Boiled Peanuts

Peanuts came into season in North Carolina at the end of July, and there will be a steady fresh supply through November. You know what that means! Boiled peanuts!

I’m a sucker for boiled peanuts. Always have been. Mama used to buy them for me when I was little. She got them fresh when she could, but other times she bought them canned from the grocery store. I was happy either way.

Daddy liked them too. He used to stop at little stands in Swain County for them or make pit stops at the convenience stores that carried them in Canton.

Other than Belle, I can’t think of a single person who doesn’t like boiled peanuts. They’re considered a delicacy here in the South – and have been for a long time. 

They became well known in the Civil War when Confederate soldiers carried them around as part of their rations. After that, those in Southern society began serving them at weddings and parties. From there, the popularity of boiled peanuts spread across the region.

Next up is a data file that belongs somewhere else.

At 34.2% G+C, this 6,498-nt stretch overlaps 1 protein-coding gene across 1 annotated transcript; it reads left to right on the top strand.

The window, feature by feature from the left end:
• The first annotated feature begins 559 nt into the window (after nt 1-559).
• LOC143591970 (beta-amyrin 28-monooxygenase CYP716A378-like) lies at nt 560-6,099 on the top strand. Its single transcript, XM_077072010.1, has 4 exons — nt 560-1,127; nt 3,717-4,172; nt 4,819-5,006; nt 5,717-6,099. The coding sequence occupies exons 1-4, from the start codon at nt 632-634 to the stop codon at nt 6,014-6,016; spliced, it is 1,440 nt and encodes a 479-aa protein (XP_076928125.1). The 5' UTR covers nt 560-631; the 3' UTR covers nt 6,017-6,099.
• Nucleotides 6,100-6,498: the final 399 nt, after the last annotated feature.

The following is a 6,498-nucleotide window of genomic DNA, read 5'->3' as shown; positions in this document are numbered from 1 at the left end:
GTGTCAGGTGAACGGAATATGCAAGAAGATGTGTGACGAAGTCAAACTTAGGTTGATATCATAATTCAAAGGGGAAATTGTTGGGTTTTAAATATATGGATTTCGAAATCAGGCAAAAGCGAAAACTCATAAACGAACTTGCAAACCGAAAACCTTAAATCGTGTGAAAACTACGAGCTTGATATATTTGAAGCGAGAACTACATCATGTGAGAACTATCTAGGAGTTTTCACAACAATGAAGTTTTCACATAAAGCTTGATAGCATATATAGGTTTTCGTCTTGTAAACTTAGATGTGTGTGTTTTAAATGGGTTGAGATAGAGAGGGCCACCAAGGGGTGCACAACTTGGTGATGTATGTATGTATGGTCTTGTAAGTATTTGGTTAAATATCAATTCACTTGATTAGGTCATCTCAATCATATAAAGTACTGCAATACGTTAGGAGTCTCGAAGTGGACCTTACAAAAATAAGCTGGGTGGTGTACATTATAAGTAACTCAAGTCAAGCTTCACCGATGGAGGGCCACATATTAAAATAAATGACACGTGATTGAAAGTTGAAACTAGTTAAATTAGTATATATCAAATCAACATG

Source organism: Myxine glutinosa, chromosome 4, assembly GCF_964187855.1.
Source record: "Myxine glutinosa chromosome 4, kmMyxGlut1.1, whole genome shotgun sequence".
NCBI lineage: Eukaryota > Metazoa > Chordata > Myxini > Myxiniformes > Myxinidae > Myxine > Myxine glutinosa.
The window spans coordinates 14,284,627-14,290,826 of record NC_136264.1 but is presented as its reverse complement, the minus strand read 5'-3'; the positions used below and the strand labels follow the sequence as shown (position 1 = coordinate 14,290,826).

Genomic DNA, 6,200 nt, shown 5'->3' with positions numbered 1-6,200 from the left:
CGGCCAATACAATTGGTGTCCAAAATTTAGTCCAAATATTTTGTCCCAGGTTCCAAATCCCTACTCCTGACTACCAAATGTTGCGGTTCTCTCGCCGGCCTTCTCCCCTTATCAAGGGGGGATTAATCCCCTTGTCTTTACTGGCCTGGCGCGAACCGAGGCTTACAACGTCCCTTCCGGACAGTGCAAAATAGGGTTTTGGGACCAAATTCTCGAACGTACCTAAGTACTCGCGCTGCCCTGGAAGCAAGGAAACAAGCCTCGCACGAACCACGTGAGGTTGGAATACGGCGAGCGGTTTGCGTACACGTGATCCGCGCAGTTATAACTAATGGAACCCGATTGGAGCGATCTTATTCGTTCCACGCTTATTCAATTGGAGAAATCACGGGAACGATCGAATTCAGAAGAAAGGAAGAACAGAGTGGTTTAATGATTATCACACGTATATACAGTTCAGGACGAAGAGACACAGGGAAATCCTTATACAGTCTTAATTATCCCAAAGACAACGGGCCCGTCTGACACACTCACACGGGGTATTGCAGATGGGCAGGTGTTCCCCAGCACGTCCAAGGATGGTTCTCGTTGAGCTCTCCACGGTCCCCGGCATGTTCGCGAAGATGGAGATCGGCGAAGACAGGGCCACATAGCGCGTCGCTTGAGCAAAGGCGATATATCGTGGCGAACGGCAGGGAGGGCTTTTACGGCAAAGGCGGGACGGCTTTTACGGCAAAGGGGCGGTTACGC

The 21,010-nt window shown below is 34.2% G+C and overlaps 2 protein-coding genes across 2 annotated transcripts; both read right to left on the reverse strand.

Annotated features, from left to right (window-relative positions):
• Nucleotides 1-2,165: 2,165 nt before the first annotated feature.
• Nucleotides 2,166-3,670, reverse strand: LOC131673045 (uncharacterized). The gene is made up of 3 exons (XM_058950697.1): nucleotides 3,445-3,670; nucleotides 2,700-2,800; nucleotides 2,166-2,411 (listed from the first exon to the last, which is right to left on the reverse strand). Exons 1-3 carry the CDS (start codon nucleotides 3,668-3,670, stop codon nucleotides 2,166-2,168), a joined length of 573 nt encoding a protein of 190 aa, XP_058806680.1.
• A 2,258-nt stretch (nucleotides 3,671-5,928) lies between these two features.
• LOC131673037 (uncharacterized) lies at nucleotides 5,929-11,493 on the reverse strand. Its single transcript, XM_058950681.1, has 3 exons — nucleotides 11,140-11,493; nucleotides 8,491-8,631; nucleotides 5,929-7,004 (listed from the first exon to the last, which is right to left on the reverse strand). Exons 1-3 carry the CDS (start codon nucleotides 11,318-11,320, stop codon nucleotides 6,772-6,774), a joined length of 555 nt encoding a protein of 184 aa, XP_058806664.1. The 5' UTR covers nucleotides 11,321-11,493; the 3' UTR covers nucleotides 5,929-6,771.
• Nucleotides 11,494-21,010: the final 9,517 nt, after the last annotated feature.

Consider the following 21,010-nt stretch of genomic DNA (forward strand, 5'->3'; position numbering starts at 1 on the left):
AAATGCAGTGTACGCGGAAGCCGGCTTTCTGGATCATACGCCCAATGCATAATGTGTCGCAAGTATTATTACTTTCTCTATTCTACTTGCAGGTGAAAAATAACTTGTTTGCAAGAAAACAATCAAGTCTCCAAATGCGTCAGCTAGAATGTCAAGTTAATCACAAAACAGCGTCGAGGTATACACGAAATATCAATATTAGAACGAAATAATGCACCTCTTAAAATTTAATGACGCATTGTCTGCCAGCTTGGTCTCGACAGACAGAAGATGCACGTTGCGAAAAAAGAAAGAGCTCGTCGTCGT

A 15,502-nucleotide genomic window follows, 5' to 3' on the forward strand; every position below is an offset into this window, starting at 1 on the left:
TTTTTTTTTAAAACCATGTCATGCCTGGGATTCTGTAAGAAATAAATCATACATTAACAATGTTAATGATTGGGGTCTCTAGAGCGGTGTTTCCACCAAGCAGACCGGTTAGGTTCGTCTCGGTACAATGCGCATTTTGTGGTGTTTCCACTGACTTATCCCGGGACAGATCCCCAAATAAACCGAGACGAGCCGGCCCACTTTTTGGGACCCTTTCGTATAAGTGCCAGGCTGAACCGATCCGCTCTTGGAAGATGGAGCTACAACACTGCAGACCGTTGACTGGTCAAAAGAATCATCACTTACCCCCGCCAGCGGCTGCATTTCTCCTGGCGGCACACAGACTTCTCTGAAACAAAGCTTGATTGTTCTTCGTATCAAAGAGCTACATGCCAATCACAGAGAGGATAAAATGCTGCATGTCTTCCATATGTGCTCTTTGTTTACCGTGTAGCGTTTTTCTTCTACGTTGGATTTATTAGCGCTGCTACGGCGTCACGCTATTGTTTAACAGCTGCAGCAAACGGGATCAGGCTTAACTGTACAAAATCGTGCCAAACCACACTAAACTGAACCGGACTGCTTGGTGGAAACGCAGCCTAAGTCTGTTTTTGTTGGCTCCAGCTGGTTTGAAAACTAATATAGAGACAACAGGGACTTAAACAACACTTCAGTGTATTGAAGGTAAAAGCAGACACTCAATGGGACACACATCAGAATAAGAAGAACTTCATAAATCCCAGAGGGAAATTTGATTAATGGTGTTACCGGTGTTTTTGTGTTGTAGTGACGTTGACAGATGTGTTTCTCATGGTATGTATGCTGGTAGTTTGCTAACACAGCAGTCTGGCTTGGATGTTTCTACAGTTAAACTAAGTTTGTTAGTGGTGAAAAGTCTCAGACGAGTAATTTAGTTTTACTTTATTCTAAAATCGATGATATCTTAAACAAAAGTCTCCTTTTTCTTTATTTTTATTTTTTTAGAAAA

But the Southern snack goes back much further. Peanuts are a South American legume. The Spanish brought the peanut plant to Africa in the early 1500s. Groundnuts became a staple in the African diet. The legume made its way to North America aboard slave ships two hundred years later.

African-Americans likely invented the boiled peanuts we know and love today. They were boiling peanuts long before the Civil War. And bless them for it! The South just wouldn’t be the same without this signature snack.

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